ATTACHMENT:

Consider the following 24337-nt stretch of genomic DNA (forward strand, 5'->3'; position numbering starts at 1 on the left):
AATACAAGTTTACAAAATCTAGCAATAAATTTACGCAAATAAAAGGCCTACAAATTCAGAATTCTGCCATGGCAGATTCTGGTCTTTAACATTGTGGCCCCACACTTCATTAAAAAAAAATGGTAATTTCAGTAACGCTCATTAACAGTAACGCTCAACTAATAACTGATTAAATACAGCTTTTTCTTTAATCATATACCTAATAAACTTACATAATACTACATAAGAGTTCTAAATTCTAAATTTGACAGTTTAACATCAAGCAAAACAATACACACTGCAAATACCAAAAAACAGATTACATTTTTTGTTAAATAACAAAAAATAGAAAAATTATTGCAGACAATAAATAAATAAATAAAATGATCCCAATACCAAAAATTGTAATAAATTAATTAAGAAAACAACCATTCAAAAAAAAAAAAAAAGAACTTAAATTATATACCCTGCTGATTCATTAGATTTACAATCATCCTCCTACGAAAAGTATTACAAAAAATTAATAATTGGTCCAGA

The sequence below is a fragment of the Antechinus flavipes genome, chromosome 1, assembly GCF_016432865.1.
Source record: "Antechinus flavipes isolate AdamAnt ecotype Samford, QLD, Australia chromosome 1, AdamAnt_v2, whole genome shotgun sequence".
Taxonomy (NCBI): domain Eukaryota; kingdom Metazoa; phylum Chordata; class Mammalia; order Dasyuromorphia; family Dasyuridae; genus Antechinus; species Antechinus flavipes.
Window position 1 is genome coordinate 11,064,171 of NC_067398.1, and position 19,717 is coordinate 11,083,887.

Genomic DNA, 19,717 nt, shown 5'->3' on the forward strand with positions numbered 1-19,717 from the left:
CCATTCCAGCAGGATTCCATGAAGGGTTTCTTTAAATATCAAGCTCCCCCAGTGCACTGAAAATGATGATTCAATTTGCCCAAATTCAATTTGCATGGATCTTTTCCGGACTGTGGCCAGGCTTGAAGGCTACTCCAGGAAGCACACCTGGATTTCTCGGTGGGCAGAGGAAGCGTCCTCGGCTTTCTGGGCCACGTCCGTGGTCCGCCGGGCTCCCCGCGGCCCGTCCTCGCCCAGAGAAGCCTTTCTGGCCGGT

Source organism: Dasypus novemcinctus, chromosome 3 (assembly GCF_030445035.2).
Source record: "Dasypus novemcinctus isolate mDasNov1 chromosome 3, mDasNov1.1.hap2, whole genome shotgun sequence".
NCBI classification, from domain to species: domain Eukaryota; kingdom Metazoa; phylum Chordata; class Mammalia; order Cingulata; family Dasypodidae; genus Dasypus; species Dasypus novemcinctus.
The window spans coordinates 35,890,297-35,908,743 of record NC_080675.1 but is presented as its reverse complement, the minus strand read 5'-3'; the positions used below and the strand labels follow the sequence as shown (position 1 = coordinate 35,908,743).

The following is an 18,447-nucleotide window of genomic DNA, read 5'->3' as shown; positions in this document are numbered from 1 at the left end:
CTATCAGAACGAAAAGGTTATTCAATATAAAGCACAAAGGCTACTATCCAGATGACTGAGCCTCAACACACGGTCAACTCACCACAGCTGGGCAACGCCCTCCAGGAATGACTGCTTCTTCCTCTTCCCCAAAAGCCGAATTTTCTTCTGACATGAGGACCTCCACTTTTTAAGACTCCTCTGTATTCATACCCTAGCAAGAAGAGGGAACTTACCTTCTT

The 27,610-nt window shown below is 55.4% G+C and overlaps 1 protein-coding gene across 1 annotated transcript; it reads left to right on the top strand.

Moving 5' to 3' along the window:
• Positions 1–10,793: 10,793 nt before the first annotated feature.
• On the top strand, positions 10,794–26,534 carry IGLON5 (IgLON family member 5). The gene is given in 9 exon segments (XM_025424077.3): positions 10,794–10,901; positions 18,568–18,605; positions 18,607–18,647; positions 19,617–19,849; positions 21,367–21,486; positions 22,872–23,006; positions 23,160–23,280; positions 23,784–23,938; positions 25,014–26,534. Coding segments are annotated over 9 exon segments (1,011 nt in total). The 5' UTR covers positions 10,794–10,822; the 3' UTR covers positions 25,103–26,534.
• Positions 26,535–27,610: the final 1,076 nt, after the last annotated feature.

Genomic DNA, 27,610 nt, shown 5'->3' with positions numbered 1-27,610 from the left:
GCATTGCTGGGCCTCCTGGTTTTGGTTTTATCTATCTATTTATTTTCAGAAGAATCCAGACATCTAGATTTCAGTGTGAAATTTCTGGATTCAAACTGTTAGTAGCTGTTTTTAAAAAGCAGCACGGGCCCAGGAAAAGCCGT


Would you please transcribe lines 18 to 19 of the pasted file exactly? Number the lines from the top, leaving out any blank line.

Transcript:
• On the top strand, positions 10,794–26,534 carry IGLON5 (IgLON family member 5). The gene is given in 9 exon segments (XM_025424077.3): positions 10,794–10,901; positions 18,568–18,605; positions 18,607–18,647; positions 19,617–19,849; positions 21,367–21,486; positions 22,872–23,006; positions 23,160–23,280; positions 23,784–23,938; positions 25,014–26,534. Coding segments are annotated over 9 exon segments (1,011 nt in total). The 5' UTR covers positions 10,794–10,822; the 3' UTR covers positions 25,103–26,534.
• Positions 26,535–27,610: the final 1,076 nt, after the last annotated feature.